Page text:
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Experienced veteran of the retained executive search business shares career development insights

By Rob Starr, Content Manager Big4.com

Stephen P. Konstans leads the accounting and finance practice and is the Vice President at Pearson Partners International, a global retained executive search firm, specializing in securing top talent for some of the most challenging positions, from CEOs and CFOs to CAOs, board members and senior executives. He has spent more than 25 years helping companies secure candidates for critical executive roles and he took some time to talk with us recently about career development in the Big4.

“Very often I interview people that have allowed their careers to happen to them rather than Stephen Konstansthem being intentional about their careers,” he said adding if you let someone else manage your career, you’ll likely get put on things that other people just don’t want to do in industries where you can let time elapse. Konstans explains one of the traps you can fall into.

Specialist

“You can wind up in a situation where a year becomes two years and then two years becomes five years and suddenly you’re a specialist in that industry that it’s hard to get out of.”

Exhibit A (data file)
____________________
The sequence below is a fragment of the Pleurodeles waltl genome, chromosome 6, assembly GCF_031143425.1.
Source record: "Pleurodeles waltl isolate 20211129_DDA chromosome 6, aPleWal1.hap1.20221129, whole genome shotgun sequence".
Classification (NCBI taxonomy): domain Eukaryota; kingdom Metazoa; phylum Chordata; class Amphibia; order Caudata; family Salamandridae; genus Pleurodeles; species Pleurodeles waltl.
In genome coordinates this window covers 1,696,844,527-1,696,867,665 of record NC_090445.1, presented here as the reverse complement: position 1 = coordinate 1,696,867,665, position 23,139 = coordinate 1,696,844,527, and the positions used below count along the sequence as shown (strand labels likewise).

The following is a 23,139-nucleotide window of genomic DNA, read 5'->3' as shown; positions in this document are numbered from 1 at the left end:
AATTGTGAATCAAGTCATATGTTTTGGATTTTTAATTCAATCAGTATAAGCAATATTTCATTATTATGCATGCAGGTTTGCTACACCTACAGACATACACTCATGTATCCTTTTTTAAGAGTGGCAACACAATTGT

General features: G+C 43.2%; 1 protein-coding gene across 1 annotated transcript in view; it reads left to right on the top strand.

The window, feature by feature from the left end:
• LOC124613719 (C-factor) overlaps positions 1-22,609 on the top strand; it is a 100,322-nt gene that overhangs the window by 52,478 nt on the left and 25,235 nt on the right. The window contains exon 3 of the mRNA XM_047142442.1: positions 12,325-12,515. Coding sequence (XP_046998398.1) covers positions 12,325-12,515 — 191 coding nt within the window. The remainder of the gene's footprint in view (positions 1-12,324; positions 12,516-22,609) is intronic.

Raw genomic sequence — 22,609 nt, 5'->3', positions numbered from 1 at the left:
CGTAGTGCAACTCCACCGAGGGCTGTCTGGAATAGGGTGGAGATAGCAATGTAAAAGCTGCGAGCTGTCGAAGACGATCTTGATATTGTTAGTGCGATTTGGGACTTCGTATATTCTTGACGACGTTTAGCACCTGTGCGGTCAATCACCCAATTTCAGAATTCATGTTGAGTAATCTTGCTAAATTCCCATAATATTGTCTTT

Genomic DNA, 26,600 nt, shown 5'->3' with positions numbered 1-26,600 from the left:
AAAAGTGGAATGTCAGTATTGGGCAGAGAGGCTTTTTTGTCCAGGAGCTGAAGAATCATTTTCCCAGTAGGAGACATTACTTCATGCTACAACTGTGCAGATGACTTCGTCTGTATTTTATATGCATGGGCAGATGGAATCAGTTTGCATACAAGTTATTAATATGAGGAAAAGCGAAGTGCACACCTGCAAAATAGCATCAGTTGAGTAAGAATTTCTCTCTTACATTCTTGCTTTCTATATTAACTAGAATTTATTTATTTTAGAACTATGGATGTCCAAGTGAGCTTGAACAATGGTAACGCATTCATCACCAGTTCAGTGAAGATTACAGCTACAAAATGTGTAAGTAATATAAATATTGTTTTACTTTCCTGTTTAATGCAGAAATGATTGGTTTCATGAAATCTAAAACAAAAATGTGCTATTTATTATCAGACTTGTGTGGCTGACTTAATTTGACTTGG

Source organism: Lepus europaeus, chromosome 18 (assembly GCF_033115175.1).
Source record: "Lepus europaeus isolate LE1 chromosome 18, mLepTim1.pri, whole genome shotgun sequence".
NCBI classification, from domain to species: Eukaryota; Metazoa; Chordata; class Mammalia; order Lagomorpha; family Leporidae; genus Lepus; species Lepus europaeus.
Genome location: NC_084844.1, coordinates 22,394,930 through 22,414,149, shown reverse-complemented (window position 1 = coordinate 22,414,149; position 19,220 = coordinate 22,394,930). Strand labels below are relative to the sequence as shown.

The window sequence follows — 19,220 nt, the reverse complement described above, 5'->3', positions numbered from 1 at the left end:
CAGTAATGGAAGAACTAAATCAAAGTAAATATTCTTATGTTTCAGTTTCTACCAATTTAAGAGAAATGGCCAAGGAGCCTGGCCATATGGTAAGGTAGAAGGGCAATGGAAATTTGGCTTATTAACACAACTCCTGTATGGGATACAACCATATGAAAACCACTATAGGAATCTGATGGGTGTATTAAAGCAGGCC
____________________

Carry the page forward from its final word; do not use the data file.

He goes on to stress the importance of being intentional early on in your career and directing it as much as you can. It’s important to still be a team player in the organization you’re working for, while at the same time avoiding getting pegged into working for an industry you don’t like. He also says understanding your opportunities is important.

“Assuming you’re in a Big4 firm, there are three other firms that might be a better fit for you if one is trying to move you into a direction you don’t want to go in.”

Konstans furthers the current Millennial trend toward using the Big4 firms as stepping stones to develop a reputation before moving on isn’t new.

Marketable

“I can speak to this because I’ve spent twenty five  plus years in and around the Big4 industry. Many people have always viewed the Big4 as a place to go to get some experience and training to make yourself more marketable,” he says. “What I have seen from a generational difference is today there is more emphasis on the quality of one’s life which I don’t think is a bad thing.”

On the other hand, Konstans also points out there is a danger you can become so quality of life focused, you don’t recognize the importance of sacrifice and doing things that better the team and not just yourself.

“I think the pendulum has swung where in the past it was a lot more about the team and you were a cog in the wheel to now where it’s certainly a lot more individualistic in terms of people’s attitudes,” he says adding he feels the right answer to the question of work/life balance lies somewhere in between.

 

 

 

 

 

 

 

 

 

 

 

 

 

 

 

 

 

 

 

 

 

 

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